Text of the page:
Julia: I can't believe it. I thought I knew all there was to know about men's comfort stations yet here is not just novelty but a beautifully evocative device which forces the imagination to... well, imagine. I worry about the task you've set Will; cameras and loos often lead to blows. However if he does pull off this scoop I think I should post the pic, not you. You may remember we had a discussion many months ago about American idiom for WCs and I learned that southern men call them "facilities". I think that's in keeping with your bell-of-the-ball upbringing and your image should not be tarnished with anything that undercuts such an admirable euphemism.

herhimnbryn said...

Long drop = the depth of the lav!

Julia said...

I absolutely agree. A favored alternative is that you come to Prague and take the photograph yourself (well guarded, of course!).

Barrett Bonden said...

Julia: I didn't give this place the value it deserves in my response. Shot-Out Eye: I've never heard of a bar name so suggestive of danger. But let's pass on to what you're suggesting:

First, if anyone asks in Hereford why I'm going to Prague, I'm to say I'll be photographing a red-neck loo.
Similar response to the immigration query under "Purpose of visit".
I get to the loo and go in
(a) Guarded by you (Watching red-necks are quiescent; they've done that sort of thing themselves).
(b) Guarded by Will (Red-necks nod: "Typical Brit")
(c) Guarded by both of you (Red-necks follow us, intent on orgy).
I think you're under-estimating the years it's been since I engaged in investigative reporting.

Julia said...

We can probably rely on a bathroom coin collector to provide the strong arm for us. They are usually of a somewhat large frame and dubious gender so that might do the trick!

Wikipedia has a decent article on Jan Žižka, the Czech general that gave Žižkov its name. He's famous for his eye patch and his use of pistols in battle and is second most famous Jan in the country, right after Jan Hus.

Lucy said...

I've always said you get a better class of comment thread chat here. You might have known this would be a crowd pleaser.

I knew very little of the ins and outs of men's toilets, except for some miniaturised ones in primary schools I'd taught in, until coming here, where of course the very notion of separate men's and women's toilets is generally considered quaint and unnecessary, and walking past the urinal in order to reach the cubicle is perfectly normal, often with the exchange of a terse 'bonjour' with the fellow using it.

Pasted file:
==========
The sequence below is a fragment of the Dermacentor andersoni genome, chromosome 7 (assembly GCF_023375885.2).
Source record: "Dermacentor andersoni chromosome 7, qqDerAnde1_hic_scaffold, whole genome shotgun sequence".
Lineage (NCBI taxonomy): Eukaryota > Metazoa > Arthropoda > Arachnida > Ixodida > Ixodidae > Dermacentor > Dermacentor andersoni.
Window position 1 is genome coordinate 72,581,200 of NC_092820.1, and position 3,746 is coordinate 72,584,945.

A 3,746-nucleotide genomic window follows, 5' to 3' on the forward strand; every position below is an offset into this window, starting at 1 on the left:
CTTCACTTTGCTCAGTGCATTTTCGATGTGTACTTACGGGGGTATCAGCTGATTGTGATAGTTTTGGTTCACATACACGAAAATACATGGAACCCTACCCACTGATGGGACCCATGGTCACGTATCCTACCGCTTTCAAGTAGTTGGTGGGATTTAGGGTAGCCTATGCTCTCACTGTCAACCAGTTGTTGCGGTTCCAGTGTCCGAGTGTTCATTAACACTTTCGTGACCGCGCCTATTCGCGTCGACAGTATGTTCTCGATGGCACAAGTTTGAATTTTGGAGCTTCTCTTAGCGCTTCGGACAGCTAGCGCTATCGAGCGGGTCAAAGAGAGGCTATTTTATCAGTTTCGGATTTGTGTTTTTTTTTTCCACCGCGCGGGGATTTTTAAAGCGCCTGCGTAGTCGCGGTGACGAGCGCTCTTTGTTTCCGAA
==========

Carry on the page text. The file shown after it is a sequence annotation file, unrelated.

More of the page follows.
Since then I have taken in many different designs of loo, though sadly the wrought iron, Clochemerle type pissoir is no more. There are of course many of those automated street-corner things, where the whole installation is totally flushed when you leave. Apocryphal stories tell of small children inadvertently left behind in them being flushed away to the sewers and drowned.

I remember at the time the euro was being mooted, one of the radio comedians saying that what was wanted was not a single European currency, since everyone liked changing their money for their hols, but a single European toilet.
However, I'm inclined to disagree, and rather to think that variety is the spice...

Barrett Bonden said...

Julia: Dubious gender? Perhaps he'd require payment in kind. I wonder if I'm going to sleep soundly tonight.

Lucy: Finger on the buttton, Luce. I confess to doing risqué crowd-pleasers as a way of testing my respondents' talent for euphemism. But this hasn't gone the way I expected. I imagined myself bringing valuable clarification to my lady guests and the traffic's gone in the other direction. Your willingness to experience variety in this field of endeavour raises the age-old comparison between male and female powers of containment. The cast-iron bladder was definitely a bonus handed out to Eve in the Garden of Eden. My desperate rearguard action on the basis that men usually drink more litres than women has got me nowhere. Suffice it to say I would hate to tackle one of those auto-pissoirs under the gun, as it were.

Lucy said...

Mmm, needs must where the cast-iron bladder is concerned I think. In our household it is otherwise. One of our friends, when her husband asked if anyone needed a pee before leaving for somewhere, stated, 'Of course not, Tom never goes to the loo'.

I am glad I came back for this one, since the CV is 'karguts', which is very appropriatefor this blog I think.

Barrett Bonden said...

Lucy: I suppose bladder control is a comparatively simple matter for someone who is capable of looking at the world sub-atomically. "Molecules I command ye!"